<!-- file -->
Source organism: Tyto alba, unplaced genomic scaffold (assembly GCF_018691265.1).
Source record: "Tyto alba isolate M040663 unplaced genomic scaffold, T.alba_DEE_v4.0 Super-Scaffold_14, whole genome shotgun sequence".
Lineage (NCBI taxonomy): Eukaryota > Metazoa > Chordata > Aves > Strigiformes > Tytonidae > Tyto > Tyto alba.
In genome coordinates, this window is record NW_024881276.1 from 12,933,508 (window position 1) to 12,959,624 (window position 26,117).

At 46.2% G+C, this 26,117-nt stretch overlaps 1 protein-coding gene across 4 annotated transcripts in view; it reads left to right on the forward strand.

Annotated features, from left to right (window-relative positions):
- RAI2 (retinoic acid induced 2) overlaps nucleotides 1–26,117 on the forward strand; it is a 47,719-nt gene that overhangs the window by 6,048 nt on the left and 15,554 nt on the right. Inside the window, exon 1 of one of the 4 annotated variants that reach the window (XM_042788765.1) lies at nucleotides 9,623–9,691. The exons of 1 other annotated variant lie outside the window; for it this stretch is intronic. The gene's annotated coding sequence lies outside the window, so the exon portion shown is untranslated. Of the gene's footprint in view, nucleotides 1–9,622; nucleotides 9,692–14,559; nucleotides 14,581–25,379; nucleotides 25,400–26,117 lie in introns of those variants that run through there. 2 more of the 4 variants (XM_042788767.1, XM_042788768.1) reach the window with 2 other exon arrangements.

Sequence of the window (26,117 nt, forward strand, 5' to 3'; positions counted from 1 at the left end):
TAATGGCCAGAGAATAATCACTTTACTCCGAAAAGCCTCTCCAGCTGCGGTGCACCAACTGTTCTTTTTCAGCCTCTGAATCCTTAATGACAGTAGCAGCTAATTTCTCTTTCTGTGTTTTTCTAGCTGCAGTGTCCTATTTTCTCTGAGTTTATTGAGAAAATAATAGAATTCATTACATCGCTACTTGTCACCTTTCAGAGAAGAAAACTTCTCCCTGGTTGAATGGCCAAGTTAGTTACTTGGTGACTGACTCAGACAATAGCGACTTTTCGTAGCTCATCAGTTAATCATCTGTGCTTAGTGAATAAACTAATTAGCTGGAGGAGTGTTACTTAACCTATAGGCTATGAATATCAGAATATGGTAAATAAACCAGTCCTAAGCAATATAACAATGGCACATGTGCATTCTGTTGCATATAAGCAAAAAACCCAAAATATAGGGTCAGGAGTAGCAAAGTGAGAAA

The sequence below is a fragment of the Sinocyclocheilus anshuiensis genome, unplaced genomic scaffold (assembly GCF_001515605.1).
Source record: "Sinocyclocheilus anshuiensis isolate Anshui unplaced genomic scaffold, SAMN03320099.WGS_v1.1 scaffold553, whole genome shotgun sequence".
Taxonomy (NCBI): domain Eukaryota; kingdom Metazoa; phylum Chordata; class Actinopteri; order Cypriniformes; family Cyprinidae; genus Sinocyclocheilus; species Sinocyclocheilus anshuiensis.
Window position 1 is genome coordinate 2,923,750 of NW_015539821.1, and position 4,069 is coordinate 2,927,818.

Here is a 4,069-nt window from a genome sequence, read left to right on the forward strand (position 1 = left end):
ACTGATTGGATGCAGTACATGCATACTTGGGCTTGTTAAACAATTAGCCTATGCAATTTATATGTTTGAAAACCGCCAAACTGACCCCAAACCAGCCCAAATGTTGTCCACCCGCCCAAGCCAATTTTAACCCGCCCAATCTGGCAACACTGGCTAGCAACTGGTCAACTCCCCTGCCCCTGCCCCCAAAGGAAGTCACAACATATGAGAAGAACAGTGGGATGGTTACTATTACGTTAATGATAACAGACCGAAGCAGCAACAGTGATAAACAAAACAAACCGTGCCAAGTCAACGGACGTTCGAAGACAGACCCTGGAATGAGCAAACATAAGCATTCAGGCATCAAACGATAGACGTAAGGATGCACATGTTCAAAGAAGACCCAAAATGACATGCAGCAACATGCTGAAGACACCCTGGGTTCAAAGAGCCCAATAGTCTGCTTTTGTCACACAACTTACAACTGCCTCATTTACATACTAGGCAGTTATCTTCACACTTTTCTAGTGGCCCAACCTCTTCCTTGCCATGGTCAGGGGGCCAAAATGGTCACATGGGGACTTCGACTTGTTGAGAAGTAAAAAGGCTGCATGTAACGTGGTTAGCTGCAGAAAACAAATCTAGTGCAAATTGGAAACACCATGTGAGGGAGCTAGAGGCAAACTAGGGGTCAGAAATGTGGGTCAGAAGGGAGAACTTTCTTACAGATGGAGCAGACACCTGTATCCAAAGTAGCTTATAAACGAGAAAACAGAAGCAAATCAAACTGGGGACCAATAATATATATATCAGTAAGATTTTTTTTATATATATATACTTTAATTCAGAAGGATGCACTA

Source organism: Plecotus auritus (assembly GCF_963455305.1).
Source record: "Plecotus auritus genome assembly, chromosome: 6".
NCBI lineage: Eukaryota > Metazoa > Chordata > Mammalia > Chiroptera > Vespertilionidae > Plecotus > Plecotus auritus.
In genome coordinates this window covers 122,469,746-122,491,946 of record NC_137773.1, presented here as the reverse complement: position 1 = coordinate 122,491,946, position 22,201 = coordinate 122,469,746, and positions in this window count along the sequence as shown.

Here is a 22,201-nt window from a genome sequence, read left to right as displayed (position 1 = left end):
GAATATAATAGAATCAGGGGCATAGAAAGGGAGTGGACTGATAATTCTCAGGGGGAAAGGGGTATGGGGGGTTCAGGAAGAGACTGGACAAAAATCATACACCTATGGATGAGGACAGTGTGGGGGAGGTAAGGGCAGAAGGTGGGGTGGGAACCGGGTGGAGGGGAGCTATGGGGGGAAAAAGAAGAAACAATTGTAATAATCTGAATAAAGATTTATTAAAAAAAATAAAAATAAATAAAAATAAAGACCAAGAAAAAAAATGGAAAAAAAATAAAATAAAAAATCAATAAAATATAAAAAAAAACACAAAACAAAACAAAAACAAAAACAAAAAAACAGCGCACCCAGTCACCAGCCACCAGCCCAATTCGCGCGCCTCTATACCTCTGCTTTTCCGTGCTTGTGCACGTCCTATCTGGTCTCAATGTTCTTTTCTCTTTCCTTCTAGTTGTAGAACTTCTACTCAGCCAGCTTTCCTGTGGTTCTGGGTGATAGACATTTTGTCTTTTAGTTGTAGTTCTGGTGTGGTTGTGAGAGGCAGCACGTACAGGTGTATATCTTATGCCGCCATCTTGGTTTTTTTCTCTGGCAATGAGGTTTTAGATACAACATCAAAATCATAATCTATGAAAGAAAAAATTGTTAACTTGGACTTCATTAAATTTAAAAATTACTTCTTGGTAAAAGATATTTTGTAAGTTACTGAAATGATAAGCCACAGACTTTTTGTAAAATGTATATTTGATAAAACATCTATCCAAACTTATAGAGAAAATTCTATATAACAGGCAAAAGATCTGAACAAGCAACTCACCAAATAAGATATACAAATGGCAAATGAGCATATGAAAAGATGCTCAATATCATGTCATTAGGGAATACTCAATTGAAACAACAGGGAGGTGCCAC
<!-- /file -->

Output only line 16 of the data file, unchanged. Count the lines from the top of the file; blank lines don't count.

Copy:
Source organism: Plecotus auritus (assembly GCF_963455305.1).